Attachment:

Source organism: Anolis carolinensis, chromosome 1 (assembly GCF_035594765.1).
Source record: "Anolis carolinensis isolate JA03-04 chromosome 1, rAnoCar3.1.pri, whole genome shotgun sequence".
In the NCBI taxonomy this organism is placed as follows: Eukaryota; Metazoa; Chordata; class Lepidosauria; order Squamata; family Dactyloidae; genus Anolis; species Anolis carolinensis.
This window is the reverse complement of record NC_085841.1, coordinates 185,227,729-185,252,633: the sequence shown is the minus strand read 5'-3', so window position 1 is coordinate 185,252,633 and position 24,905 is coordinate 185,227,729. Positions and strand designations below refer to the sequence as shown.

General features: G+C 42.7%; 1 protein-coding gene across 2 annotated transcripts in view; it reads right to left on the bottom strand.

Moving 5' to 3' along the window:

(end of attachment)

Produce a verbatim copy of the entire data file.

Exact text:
Source organism: Anolis carolinensis, chromosome 1 (assembly GCF_035594765.1).
Source record: "Anolis carolinensis isolate JA03-04 chromosome 1, rAnoCar3.1.pri, whole genome shotgun sequence".
In the NCBI taxonomy this organism is placed as follows: Eukaryota; Metazoa; Chordata; class Lepidosauria; order Squamata; family Dactyloidae; genus Anolis; species Anolis carolinensis.
This window is the reverse complement of record NC_085841.1, coordinates 185,227,729-185,252,633: the sequence shown is the minus strand read 5'-3', so window position 1 is coordinate 185,252,633 and position 24,905 is coordinate 185,227,729. Positions and strand designations below refer to the sequence as shown.

General features: G+C 42.7%; 1 protein-coding gene across 2 annotated transcripts in view; it reads right to left on the bottom strand.

Moving 5' to 3' along the window: